What are Livable Streets & Why we Need them?
Updated: Jul 22, 2020
Livability refers to the quality of life experienced by the people who live, work, and recreate in a community.
A livable street is one that serves the needs of human beings, not cars. It is pleasant, walkable, and feels physically safe to move around and cross whether a person is young or old, abled or disabled, pushing a stroller or carrying groceries, going to work or coming home from school. A livable street gets people where they're going in a healthy and sustainable way.
UN-livable streets: An insight into the Fayette, Orleans, Monument and Madison Street Corridor
Un-livable streets are those that disregard the needs of human beings. Everything about such a street tells people “unless you are driving a car you are not important, your ability to get where you’re going does not matter and your safety is your own problem.” In other words, an unlivable street makes it clear that some people’s lives are less important and less cherished than others.
In Baltimore - and all over the United States - we build streets that are deadly for humans - children, our elders, Black and Brown people of all ages. These streets are “dangerous by design” with multiple lanes, excessive speed limits, inadequate pedestrian infrastructure and other features that prioritize cars over people. Maryland is one of the most dangerous places for people walking in the entire country. It does not have to be this way!
Another harm caused by urban highways is social disconnection and mistrust. The neighborhoods separated by these socially alienating streets are denied the human connections that are essential for building diverse, inclusive, well-organized coalitions capable of dismantling historic harms and creating a healthy, equitable community for all.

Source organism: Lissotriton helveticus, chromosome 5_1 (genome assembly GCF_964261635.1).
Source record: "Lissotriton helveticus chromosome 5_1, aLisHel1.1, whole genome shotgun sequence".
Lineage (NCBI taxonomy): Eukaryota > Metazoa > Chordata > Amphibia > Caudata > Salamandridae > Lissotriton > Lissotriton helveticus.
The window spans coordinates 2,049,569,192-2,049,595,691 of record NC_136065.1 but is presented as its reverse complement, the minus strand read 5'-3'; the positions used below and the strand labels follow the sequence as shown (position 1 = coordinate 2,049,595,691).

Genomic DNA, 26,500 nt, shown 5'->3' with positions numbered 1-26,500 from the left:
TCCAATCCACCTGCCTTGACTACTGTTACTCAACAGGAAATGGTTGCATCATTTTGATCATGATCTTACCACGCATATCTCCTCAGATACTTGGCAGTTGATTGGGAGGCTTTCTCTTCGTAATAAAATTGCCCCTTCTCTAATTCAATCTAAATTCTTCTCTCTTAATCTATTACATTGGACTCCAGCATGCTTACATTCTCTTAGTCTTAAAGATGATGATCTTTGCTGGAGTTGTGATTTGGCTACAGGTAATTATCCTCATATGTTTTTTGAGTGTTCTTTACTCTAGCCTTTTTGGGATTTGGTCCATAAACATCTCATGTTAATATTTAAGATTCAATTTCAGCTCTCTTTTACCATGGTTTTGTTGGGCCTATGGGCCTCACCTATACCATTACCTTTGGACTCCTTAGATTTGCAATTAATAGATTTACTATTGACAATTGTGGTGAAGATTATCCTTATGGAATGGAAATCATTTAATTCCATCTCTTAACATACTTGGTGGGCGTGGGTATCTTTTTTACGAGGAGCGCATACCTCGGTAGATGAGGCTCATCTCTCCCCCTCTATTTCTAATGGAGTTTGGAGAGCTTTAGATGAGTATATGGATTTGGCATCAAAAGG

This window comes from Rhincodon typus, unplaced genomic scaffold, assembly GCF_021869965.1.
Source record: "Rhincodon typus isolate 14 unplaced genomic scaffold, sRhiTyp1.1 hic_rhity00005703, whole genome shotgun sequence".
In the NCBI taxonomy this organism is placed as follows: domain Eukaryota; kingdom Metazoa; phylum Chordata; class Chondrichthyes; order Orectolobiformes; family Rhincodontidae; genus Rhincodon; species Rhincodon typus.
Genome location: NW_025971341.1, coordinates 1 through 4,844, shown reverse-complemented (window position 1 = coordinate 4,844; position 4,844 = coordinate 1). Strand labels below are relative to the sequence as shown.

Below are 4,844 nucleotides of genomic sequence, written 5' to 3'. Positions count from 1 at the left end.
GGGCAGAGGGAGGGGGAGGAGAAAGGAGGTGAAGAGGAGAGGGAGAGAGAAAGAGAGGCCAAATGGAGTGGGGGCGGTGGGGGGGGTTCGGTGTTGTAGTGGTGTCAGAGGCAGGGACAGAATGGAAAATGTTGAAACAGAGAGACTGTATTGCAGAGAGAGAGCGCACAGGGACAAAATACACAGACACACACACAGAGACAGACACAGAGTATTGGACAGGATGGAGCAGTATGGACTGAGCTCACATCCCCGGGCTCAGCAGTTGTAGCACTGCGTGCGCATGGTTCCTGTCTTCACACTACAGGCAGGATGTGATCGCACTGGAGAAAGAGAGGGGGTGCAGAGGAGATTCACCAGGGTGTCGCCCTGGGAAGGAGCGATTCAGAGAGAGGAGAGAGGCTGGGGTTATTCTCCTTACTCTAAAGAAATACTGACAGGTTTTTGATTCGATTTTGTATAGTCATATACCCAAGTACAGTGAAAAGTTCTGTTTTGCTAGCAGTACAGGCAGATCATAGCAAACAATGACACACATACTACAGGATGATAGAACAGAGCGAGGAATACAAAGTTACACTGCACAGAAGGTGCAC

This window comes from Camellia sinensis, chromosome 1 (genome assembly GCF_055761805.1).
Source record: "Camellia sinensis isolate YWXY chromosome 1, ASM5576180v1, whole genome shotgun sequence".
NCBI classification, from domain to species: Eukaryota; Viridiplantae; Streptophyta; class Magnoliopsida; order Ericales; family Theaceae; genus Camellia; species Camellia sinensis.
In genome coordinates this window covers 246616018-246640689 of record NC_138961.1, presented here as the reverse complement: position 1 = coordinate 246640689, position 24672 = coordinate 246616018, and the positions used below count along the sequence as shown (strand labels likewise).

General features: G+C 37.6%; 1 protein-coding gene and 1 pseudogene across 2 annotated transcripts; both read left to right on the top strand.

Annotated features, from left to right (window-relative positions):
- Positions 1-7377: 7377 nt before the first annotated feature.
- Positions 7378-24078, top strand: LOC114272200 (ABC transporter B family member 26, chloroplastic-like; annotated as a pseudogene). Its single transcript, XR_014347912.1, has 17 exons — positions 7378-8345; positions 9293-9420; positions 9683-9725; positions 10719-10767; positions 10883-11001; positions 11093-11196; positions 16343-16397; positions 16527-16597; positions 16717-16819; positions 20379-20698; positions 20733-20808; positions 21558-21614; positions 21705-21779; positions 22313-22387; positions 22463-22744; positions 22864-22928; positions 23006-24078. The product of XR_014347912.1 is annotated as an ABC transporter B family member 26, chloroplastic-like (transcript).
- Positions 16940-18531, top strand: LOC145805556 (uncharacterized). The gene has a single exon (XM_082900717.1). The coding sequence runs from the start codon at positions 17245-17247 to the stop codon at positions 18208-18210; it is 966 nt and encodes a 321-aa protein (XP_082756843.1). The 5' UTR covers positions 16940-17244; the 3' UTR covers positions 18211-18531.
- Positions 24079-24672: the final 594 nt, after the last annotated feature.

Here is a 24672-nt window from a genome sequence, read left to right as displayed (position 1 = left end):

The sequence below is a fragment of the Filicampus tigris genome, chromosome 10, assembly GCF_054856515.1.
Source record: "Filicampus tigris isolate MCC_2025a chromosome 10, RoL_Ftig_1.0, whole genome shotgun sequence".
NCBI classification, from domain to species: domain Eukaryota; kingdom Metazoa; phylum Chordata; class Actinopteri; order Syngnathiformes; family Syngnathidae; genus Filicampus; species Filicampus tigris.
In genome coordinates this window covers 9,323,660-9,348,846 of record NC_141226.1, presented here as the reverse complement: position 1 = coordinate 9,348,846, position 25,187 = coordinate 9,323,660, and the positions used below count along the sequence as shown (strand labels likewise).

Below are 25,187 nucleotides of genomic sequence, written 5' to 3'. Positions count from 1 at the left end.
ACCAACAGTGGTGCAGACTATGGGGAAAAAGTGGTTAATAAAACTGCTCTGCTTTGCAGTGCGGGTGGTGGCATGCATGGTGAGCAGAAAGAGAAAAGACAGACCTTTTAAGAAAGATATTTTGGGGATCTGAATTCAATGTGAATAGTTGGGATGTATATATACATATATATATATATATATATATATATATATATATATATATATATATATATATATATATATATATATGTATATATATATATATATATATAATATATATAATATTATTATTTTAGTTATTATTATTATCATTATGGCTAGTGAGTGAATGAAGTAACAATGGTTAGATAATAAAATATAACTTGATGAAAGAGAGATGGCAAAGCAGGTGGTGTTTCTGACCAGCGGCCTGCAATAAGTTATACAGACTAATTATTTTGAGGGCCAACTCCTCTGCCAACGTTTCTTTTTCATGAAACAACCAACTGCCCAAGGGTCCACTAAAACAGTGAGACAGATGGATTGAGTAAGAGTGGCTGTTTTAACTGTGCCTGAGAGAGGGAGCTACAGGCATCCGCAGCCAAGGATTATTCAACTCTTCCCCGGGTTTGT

Why is it time for Livable Streets?
In Baltimore - and all over this country - we are in the midst of a revolutionary moment. More than 150 years after the Civil War and the 13, 14 and 15th Amendments to the Constitution; nearly 60 years since passage of the Civil Rights Act; a few months following the extrajudicial killings of Breonna Taylor and George Floyd by agents of the state; we are finally, truly reckoning with America’s original sin: white supremacy.
Livable streets can play an essential role in dismantling white supremacy and repairing the harm of our city’s racist past, because they redefine the terms of engagement between marginalized people and the largest, most consequential public asset: our streets. By putting people first - especially African American, Hispanic Americans and even more particularly children and elderly - we rewrite the narrative that says some lives are more cherished, more worthy of protection than others. We reverse that narrative by joining our voices to demand slower traffic speeds, more humane pedestrian amenities. In this way we will build the beloved community that we all deserve, one that is healthy, welcoming and humane, for all of us.
- Delegate Robbyn Lewis